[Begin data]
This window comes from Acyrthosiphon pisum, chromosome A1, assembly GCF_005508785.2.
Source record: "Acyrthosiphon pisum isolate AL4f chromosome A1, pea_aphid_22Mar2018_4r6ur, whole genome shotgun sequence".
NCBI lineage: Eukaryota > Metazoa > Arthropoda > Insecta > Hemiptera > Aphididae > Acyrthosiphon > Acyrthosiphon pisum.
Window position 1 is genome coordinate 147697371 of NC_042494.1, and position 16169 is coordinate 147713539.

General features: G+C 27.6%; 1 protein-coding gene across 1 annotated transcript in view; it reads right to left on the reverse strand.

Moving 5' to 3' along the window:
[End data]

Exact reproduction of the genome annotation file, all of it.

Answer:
This window comes from Acyrthosiphon pisum, chromosome A1, assembly GCF_005508785.2.
Source record: "Acyrthosiphon pisum isolate AL4f chromosome A1, pea_aphid_22Mar2018_4r6ur, whole genome shotgun sequence".
NCBI lineage: Eukaryota > Metazoa > Arthropoda > Insecta > Hemiptera > Aphididae > Acyrthosiphon > Acyrthosiphon pisum.
Window position 1 is genome coordinate 147697371 of NC_042494.1, and position 16169 is coordinate 147713539.

General features: G+C 27.6%; 1 protein-coding gene across 1 annotated transcript in view; it reads right to left on the reverse strand.

Moving 5' to 3' along the window: